After refitting his four ships, Gylippus leaves Tarentum, and, receiving at the Epizephyrian Locri more favourable news of the situation at Syracuse, proceeds undisturbed by Attic ships through the strait to Himera. From this point he enters into communication with Selinus and Gela and various Sicel localities, and with seven hundred men of his own troops, and over two thousand who joined him from Himera and the allied places, begins his march through the interior towards Syracuse.

1. ἐπεὶ ἐπεσκεύασαν: the completion of the ἐπεσκεύαζεν of vi.104.20.

πυνθανόμενοι σαφέστερον: opp. to vi.104.3, ὡς αὐτοῖς αἱ ἀγγελίαι ἐφοίτων . . . ἐψευσμέναι. The pres. partic. here implies repeated inquiry, corresponding to ὡς ἐφοίτων in the passage quoted.

κατὰ τὰς Ἐπιπολάς: the high triangle-shaped plateau northwest of the city. See on vi.96.3.

λαβόντες: either λαβών or ἔχων is usual with the verb in this connexion, when the destination is remote. See on vi.62.7. The partic. is to be supplied also in 7 with ἐν ἀριστερᾷ.— 7. διακινδυνεύσωσιν, ἔλθωσι: deliberative subjvs., which are often retained even after an historical tense (cf. i.107.25; ii.4.28; iii.112.22), but sometimes change to the opt. (cf. i.25.4; 63. 3; iv.19.6). G. 244; II. 932, 2; Kr. Spr. 54, 7, 1.—ἐσπλεῦσαι: into the great harbour, from which point they would perhaps have been able, united with the Syracusans, to force their way into the gap in the Athenian line of circumvallation (cf. c. 2. 17 ff.). Gylippus preferred, however, the way by land because he wanted first to get allies.

αὐτούς τε ἐκείνους: Schol. τοὺς Ἱμεραίους δηλονότι. Kr. Spr. 58, 4, 1.

στρατιάν, οὕς: rel. in pl. referring to a collective noun. G. 151, N. 2; H. 629. Cf. iii.67.11, ἡλικίαν, ὧν.

12. πυνθανόμενος αὐτοὺς ὅμως ἐν Λοκροῖς εἶναι: the reading of the Vat. Ms., instead of the vulgate ὅμως πυνθανόμενος κτἑ. Nicias had paid little attention to the first report of the approach of Gylippus, καὶ λῃστικώτερον ἔδοξε παρεσκευασμένους πλεῖν (vi.104.22). He recognized, however, that Gylippus was in earnest on learning that the ships had, after all (contrary to his expectation), got so far on their voyage to Sicily (ὅμως ἐν Λοκροῖς εῖναι), and that, therefore, help for Syracuse was really intended. He had immediately, thereupon, sent out the four Attic ships (ἀπέστειλε, aor. in dependent clause); but these came too late to prevent the Peloponnesian ships from passing through the strait.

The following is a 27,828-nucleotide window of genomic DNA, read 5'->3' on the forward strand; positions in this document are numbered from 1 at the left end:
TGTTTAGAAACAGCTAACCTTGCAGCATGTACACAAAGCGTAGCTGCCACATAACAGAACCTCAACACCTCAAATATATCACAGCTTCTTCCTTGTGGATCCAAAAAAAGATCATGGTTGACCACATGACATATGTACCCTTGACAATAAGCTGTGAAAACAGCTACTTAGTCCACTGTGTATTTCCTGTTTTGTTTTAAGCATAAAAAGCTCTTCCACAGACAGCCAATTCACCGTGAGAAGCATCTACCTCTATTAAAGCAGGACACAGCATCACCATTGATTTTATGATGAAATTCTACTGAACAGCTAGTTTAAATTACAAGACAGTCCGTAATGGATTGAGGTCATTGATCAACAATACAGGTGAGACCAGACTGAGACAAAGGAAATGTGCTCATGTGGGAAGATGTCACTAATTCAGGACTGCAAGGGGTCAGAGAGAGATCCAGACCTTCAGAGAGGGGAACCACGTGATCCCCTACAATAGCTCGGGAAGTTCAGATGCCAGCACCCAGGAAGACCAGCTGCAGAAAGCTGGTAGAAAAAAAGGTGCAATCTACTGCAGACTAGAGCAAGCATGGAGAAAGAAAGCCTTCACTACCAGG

σχόντες Π̔ηγίῳ: touching at; dat. after σχεῖν, as in iii.29.5; 33. 5, instead of the more usual ἐς with the acc. (c. 26. 7; ii.25.15; 33. 10; iii.34.1; iv.3.4; 25. 40; v.2.5; vi.52.5; 62. 8). κατά with acc. in same const. occurs in i.110.11; iv.129.12; vi.97.3. Kr. Spr. 48, 1, 2; Kühn. 423, 5.

16. τούς τε Ἱμεραίους: Vat. omits τε, but it is better to follow the rest of the Mss., τούς τε Ἱμεραίους, explaining, as St. does: “To these words correspond καὶ τοὺς Σελινουντίους ἐκέλευον in 19, and the correlatives τε καί show that ἐκεῖ ὄντες belongs to both clauses.” See App.

ὅσοι...ὅπλα : see App.

20. τινα οὐ πολλήν: cf. ii.79.16.— 23. τοῦ Ἀρχωνίδου: this Archonidas is doubtless the prince of Herbita, whom Diod. (xii. 8) mentions as ally of the powerful Sicel leader Duce tius. After the latter's death (439 B.C.), his political course toward Syracuse and Agrigentum was doubtless continued by Archonidas, who died at an advaneed age, 415 B.C. See Holm, Geschichte Siciliens, I. p. 260; II. p. 39.

δοκοῦντος προθύμως ἥκειν: (so Vat. instead of προθύμως δοκοῦντος ἥκειν) referring to πολὺ προθυμότερον ἑτοῖμοι ἦσαν in 22. The bold example of Gylippus, report of which spread far and wide (δοκοῦντος), had inspired the Sicels with courage.

καὶ μὲν Γύλιππος...πάντας : sums up in ἀναλαβών the result of the efforts detailed in 15 ff.

σφετέρων: refers to Gylippus and Pythen. Kr. Spr. 58, 4, 3. Cf. c. 4. 10; 8. 3. —τοὺς ὡπλισμένους: those who had been armed by the help of the Himeraeans (17, 18). Diod. (xiii. 7) gives the force of Gylippus as τοὺς ἅπαντας τρισχιλίους μὲν πεζούς, διακοσίους δ̓ ἱππεῖς.

τοὺς πάντας : in all, added perhaps because the Sicels were of various tribes. Kr. Spr. 50, 11, 13. Cf. viii.21.4.—ἐχώρει: commenced his march towards Syracuse (impf.), the further course of which is related c. 2. 11.

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